Advisor: Peter Hesketh, PhD (Georgia Institute of Technology, Mechanical Engineering)
Alexander Alexeev , PhD (Georgia Institute of Technology, Mechanical Engineering)
J. Brandon Dixon, PhD (Georgia Institute of Technology, Mechanical Engineering)
Hang Lu, PhD (Georgia Institute of Technology, Chemical and Biomolecular Engineering)
Todd Sulchek, PhD (Georgia Institute of Technology, Mechanical Engineering)
Mixing and Sampling in a Microfluidic Channel Using Rotating Magnetic Microbeads
This work presents a novel microsystem utilizing an array of rotating magnetic beads inside a microfluidic channel. The magnetic beads are actuated via a rotating magnetic field. The work demonstrates the fabrication of this device using non-standard MEMS fabrication materials.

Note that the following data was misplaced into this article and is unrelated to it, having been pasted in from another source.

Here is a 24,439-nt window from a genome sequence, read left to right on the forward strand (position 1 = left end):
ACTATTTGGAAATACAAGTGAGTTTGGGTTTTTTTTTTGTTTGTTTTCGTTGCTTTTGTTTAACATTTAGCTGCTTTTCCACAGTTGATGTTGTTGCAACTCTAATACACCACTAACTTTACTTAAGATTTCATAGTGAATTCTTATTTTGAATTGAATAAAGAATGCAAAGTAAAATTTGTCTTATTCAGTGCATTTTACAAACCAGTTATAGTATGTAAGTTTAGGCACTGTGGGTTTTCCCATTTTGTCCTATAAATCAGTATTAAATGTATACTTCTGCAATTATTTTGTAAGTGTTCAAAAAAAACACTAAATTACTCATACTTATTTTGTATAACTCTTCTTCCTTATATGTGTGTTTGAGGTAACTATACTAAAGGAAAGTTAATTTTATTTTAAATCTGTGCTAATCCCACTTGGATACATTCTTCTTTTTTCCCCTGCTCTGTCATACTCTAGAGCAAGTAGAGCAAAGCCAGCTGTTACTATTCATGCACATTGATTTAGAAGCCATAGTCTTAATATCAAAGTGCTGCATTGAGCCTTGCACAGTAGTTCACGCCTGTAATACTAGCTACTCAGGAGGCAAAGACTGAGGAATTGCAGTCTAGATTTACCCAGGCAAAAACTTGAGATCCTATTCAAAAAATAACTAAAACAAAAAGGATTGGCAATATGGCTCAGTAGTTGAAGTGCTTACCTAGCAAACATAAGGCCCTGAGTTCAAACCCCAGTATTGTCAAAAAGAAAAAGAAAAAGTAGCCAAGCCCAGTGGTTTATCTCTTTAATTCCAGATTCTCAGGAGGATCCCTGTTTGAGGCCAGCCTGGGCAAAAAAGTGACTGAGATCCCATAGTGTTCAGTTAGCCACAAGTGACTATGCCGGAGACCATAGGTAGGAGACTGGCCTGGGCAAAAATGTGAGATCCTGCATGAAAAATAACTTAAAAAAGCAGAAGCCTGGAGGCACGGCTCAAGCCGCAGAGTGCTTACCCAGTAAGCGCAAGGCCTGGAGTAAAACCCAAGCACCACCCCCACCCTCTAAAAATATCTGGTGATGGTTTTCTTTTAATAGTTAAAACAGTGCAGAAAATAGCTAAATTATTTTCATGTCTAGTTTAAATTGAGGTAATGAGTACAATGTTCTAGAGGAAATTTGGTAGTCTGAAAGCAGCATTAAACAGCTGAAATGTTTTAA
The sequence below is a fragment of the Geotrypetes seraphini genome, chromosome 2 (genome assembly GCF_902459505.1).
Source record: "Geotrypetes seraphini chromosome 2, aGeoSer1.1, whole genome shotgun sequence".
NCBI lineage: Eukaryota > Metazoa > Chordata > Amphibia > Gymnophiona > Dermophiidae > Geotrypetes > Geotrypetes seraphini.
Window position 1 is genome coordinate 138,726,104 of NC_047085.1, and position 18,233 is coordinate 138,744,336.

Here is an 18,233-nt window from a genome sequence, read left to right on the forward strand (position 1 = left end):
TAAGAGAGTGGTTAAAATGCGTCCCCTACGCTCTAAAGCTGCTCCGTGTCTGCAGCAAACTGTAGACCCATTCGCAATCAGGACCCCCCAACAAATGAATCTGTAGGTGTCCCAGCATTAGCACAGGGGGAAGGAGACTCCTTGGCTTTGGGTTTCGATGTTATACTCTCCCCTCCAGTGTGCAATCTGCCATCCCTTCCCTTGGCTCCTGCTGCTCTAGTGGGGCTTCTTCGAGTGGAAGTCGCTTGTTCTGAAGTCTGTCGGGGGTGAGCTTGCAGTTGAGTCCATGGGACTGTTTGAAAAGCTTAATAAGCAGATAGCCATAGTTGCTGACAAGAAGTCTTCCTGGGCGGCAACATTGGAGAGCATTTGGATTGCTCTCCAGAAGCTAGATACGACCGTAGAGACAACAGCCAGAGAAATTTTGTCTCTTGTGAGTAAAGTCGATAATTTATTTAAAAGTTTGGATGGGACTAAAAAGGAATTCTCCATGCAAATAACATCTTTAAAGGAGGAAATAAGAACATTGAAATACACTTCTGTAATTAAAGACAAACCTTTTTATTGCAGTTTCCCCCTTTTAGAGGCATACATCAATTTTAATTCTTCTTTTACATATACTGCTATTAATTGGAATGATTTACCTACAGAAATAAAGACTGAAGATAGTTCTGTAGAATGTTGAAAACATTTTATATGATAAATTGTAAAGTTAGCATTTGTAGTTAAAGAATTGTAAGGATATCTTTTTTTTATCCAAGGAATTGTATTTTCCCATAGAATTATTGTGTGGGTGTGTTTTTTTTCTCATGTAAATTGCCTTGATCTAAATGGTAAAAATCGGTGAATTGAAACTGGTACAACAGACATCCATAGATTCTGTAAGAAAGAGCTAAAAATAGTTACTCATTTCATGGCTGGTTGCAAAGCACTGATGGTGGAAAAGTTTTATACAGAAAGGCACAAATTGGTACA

The physical operational limits of the device are demonstrated and quantified. The effectiveness of this system is experimentally evaluated in two separate common microfluidic operations. The first operation is the ability for these beads to mix fluids inside a microfluidic channel. This is done by measuring the mixing of two streams of fluid as they flow over the rotating array of beads. The interaction between the speed of the bulk fluid and the speed of the rotating magnetic beads is studied as well as the effect of the path of the bead. The second operation is the capacity to capture particles from the microfluidic channel. This capturing is accomplished via protein-protein bond between the surface functionalizations of the magnetic bead and the particle. In capture experiments, the interplay between density of beads per channel length, channel height and bead rotational speed are studied.